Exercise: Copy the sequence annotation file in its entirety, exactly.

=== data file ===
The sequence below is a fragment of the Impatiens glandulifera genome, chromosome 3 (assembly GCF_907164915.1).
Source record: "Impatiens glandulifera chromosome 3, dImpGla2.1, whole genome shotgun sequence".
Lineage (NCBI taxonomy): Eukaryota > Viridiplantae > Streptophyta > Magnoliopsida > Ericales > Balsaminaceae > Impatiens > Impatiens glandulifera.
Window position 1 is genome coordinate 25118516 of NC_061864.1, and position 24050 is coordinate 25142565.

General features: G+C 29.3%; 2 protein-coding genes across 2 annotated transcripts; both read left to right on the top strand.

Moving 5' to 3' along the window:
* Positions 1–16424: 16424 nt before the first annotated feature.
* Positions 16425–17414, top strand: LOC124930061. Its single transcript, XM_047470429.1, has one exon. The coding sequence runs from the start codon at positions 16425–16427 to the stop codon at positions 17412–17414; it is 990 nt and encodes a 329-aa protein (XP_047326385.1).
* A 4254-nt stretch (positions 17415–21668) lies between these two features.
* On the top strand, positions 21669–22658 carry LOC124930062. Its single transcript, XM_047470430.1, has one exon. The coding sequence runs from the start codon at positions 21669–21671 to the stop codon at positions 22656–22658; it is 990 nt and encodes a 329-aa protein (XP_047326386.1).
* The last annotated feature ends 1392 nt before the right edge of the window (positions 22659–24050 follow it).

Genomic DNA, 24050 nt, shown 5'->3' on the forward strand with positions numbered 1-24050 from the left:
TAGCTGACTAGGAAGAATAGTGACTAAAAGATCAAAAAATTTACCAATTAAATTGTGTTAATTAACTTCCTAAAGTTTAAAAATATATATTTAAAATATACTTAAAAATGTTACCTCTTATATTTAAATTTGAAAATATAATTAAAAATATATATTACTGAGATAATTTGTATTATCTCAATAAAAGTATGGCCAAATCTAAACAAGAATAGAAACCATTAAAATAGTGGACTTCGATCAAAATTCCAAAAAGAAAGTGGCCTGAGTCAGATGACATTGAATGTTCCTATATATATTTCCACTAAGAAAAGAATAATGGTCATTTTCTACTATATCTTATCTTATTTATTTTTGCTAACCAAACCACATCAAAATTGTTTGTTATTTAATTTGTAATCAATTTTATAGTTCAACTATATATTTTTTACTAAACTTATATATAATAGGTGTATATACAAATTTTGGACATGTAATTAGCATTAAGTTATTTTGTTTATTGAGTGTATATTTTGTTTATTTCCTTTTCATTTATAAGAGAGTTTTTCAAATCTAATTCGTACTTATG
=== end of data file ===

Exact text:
The sequence below is a fragment of the Impatiens glandulifera genome, chromosome 3 (assembly GCF_907164915.1).
Source record: "Impatiens glandulifera chromosome 3, dImpGla2.1, whole genome shotgun sequence".
Lineage (NCBI taxonomy): Eukaryota > Viridiplantae > Streptophyta > Magnoliopsida > Ericales > Balsaminaceae > Impatiens > Impatiens glandulifera.
Window position 1 is genome coordinate 25118516 of NC_061864.1, and position 24050 is coordinate 25142565.

General features: G+C 29.3%; 2 protein-coding genes across 2 annotated transcripts; both read left to right on the top strand.

Moving 5' to 3' along the window:
* Positions 1–16424: 16424 nt before the first annotated feature.
* Positions 16425–17414, top strand: LOC124930061. Its single transcript, XM_047470429.1, has one exon. The coding sequence runs from the start codon at positions 16425–16427 to the stop codon at positions 17412–17414; it is 990 nt and encodes a 329-aa protein (XP_047326385.1).
* A 4254-nt stretch (positions 17415–21668) lies between these two features.
* On the top strand, positions 21669–22658 carry LOC124930062. Its single transcript, XM_047470430.1, has one exon. The coding sequence runs from the start codon at positions 21669–21671 to the stop codon at positions 22656–22658; it is 990 nt and encodes a 329-aa protein (XP_047326386.1).
* The last annotated feature ends 1392 nt before the right edge of the window (positions 22659–24050 follow it).

Genomic DNA, 24050 nt, shown 5'->3' on the forward strand with positions numbered 1-24050 from the left:
TAGCTGACTAGGAAGAATAGTGACTAAAAGATCAAAAAATTTACCAATTAAATTGTGTTAATTAACTTCCTAAAGTTTAAAAATATATATTTAAAATATACTTAAAAATGTTACCTCTTATATTTAAATTTGAAAATATAATTAAAAATATATATTACTGAGATAATTTGTATTATCTCAATAAAAGTATGGCCAAATCTAAACAAGAATAGAAACCATTAAAATAGTGGACTTCGATCAAAATTCCAAAAAGAAAGTGGCCTGAGTCAGATGACATTGAATGTTCCTATATATATTTCCACTAAGAAAAGAATAATGGTCATTTTCTACTATATCTTATCTTATTTATTTTTGCTAACCAAACCACATCAAAATTGTTTGTTATTTAATTTGTAATCAATTTTATAGTTCAACTATATATTTTTTACTAAACTTATATATAATAGGTGTATATACAAATTTTGGACATGTAATTAGCATTAAGTTATTTTGTTTATTGAGTGTATATTTTGTTTATTTCCTTTTCATTTATAAGAGAGTTTTTCAAATCTAATTCGTACTTATG